Randall Miller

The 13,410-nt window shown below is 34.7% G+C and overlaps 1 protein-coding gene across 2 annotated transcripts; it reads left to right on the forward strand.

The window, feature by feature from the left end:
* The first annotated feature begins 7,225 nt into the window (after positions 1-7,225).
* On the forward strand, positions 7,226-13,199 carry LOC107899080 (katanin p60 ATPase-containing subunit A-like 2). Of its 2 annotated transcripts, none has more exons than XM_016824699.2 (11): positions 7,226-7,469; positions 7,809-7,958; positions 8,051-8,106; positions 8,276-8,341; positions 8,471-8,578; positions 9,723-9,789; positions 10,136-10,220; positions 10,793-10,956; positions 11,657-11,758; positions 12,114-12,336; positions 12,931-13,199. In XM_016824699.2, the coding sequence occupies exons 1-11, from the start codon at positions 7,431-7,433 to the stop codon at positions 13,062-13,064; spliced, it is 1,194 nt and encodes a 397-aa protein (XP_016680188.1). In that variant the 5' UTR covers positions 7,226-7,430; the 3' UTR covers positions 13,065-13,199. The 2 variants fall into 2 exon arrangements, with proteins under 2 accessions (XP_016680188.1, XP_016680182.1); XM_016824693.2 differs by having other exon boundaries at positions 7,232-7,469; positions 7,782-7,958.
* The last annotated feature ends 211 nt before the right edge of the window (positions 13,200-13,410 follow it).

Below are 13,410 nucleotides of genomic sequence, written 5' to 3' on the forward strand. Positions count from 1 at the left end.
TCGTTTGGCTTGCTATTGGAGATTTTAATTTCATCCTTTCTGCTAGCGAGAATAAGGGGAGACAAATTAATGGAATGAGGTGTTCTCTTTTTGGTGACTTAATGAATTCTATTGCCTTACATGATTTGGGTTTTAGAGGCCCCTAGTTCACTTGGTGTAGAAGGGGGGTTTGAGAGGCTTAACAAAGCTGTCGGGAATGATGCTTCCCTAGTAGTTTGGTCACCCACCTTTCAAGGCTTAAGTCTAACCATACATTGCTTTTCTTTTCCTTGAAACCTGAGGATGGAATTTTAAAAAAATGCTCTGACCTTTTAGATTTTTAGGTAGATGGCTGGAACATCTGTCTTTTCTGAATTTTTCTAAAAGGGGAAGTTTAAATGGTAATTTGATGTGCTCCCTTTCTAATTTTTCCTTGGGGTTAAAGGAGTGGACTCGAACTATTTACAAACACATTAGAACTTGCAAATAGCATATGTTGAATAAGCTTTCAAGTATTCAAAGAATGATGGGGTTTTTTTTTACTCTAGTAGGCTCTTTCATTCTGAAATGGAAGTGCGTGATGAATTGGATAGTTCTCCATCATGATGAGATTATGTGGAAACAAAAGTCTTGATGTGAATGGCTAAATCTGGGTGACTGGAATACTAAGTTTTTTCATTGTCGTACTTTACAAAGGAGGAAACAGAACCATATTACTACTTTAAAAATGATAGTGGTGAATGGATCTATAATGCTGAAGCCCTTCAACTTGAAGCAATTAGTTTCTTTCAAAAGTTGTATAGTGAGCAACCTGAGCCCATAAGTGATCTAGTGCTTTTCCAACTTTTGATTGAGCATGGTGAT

By all accounts, the election of 1860 was what political scientists would later term a “critical election"--that is, an election that reflected and/or affected a significant shift in party alignments and/or brought about a significant shift in policies that reflected and/or affected political behavior thereafter, at least for a generation. Without benefit of political scientists’ methodology or terminology, the American people in 1860 understood that the election was critical and that they needed to stand up to be counted. Indeed, scholars have estimated that more than 81 percent of the eligible voters cast ballots in 1860, making it the second highest percentage turnout in American history. But what had the voters decided in 1860? That question beggared contemporaries and nagged scholars thereafter. The most critical question about the election was not who won, but whether those who had lost would accept the result. And this, more than examinations of the election itself, has been the focus of new work on the meaning of 1860. Many studies going back to Allen Nevins and continuing to recent publications have noted how threats of disunion coming from southern “fire-eaters" in the late 1850s into the 1860 election cycle disrupted ordinary political processes and then fractured the Democratic Party, leading to the Republican electoral victory. By some accounts, especially those focusing on southern honor that result almost demanded that southerners honor their threats that any Republican gain would mean secession, lest they lose face at home and credibility in history. Whether out of a crisis of fear after John Brown’s raid and “northern" triumph at the polls and/or anger and frustration at their diminishing political prospects in Washington, white southerners gave the day to the secessionists in the other elections of 1860—namely, those choosing delegates to the secession conventions in the deep South. In doing so, they in effect decided that they owed no loyalty to an electoral process that had sustained the republic since the first contested elections of Washington’s and Jefferson’s day. They set about “electing" a new government in forming a Confederate States of America and urging other states to join them. All this is almost consensus among historians, though they sometimes differ over the details and daily dynamics of the secession process. Scholars essaying the election also note two vital facts that undermined defeated southerners’ willingness to accept Lincoln’s “authority" as president-elect or even the legitimacy of his election. One fact was that Lincoln’s election owed entirely to northern votes. Boding ill for acceptance of any Republican victory in the national election was the refusal of deep southern states even to have Republican electors on a ballot. Not surprisingly, Lincoln did not win a single slave state or even a majority in any congressional district in one. A second and related problem was that Lincoln “won" with less than 40 percent of the popular vote, and with not so much as one vote in many southern districts. As a minority president who gained the Electoral College victory on a regional vote, Lincoln hardly had a political claim to southern acceptance of his victory. He did have a constitutional one, which secessionists refused to respect. But it would be fears of a supposedly antislavery president and party more than the circumstances of Lincoln’s election that caused secessionists to win their own elections to take their states out of the Union before Lincoln could be inaugurated and do any damage to their interests. Again, on that subject, scholars generally agree. Less agreement comes when considering Lincoln’s actions as president-elect to secure his election. The initiative came from seceding southern states that did not even wait on Lincoln’s inauguration to reject the results of the election. As president-elect, Lincoln sought to arrest the process of secession by giving reassurances to the South that his administration posed no direct threat to slavery and southern interests. On December 22, 1860, he wrote as much in a private letter to his erstwhile friend and former Whig colleague Alexander Stephens of Georgia that “Do the people of the South really entertain the fears that a Republican administration would, directly or indirectly, interfere with their slaves, or with them, about their slaves? If they do, I wish to assure you, as once a friend, and still, I hope not an enemy, that there is no cause for such fears. The South would be in no more danger in this respect, than it was in the days of Washington." The letter was somewhat disingenuous for Lincoln surely knew that Republicans in power would try to confine slavery and otherwise limit its growth and power, as was their principal reason-for-being and the expectation of those northerners who had voted for them in 1860. But it was also an honest effort to convince supposedly non-radical southerners to let the political process play out normally and thereby to buy time for unionism to reassert itself. Doing so would give the nation a chance to accept the result of the election rather than coming apart over it. Whether Lincoln bet too much on supposed southern unionists rallying to reverse the secession tide is an issue much debated among scholars. Just so in considering the extent to which Lincoln actually believed his words and actions—really non-actions—would work. As efforts to bring the seceded states back into the Union failed during the “secession winter" and as a crisis loomed at Fort Sumter, Lincoln was sworn in as president and Republicans took their seats in a Congress that, with members of the seceded states now gone, gave them a party majority. How they managed such a transition to power is the subject of some debate among historians, though surprisingly little recent work has examined that process and its implications for translating an electoral “victory" into Republican policy. Seemingly, though, the Republicans had “won" the election. America Aflame almost alone places the onus on a northern evangelical moralism starting and impelling distrust and disunion). Doing so has made understanding southern fears seemingly more important than northern ones. And it has left the focus on the election(s) of 1860 largely a matter of explaining how the war came rather than how contemporaries understood and acted on their interests in those elections. It also has discounted the importance of intraparty differences and internal struggles within the states, especially northern ones, in explaining the successes of particular Republicans and Democrats at the polls and southern secession afterward. To be sure, scholars such as Eric Foner, William Gienapp, Tyler Anbinder, and others re-oriented the focus on politics toward considerations of northern political identities and interests. They did so by showing that northerners pushed their own initiatives in trying to contain a “slave power" and defined themselves in terms of the “free soil" principles that created and held together a Republican party in the 1850s and even informed northern Democratic politics at the same time. In their telling, the North-South dialectic derived its energy from northern as much as southern imperatives and impulses. And the stakes were so high that “the people" turned out to vote for their interest in record numbers. Such interest carried with it ever greater expectations that the men who sought their votes would act on them, with manly courage and without hesitation or equivocation. They expected elections to bring results. This was as true for northerners as for southerners. What is needed now is a fuller exploration of those northern interests and imperatives. Recent work by Adam Goodheart, Harold Holzer, Douglas Egerton, and especially Russell McClintock has emphasized the energy and anger of northerners, who organized as Wide-Awakes and other political clubs to press for Republican victory and then to demand that Republicans make no concessions to southerners refusing to respect that victory. Scholars remind us that the election of 1860 was in fact many elections—the presidential one conducted in the South between a split Democratic party, with Stephen A. Douglas and John C. Breckinridge pitted against one another, the one in the border states where the Union party sought to keep a peace by beating Republicans and Democrats of all stripes, and the one in the northern states between the Douglas Democrats and the Republicans. We know much about those particular contests, but what is not so well understood is how the elections worked out, on the ground, in the northern states and how the expectations coming from the many state and local elections defined and directed what people demanded of winner and loser alike. It was not only southerners who viewed the election as a test of union and honor. Thinking about the election(s) of 1860 in more local terms will help make sense of its national significance and will enlarge the scope of inquiry to give northern ideas and interests equal consideration in explaining how and why the consequences of the election(s) of 1860 proved so difficult to contain within traditional political categories. It also will take the focus of the election(s) of 1860 from preoccupations with political elites to examinations of the people on the ground. Doing so will provide the kind of people’s history for the politics of the day that will help make sense of what people wanted and expected the election to realize, whether on the winning or losing side. Randall Miller is Professor of History at Saint Joseph’s University, has written on various aspects of slavery, the Civil War, and Reconstruction. Among his many books, he has forthcoming, co-edited with Paul Cimbala, a collection of essays on the “unfinished" Civil War.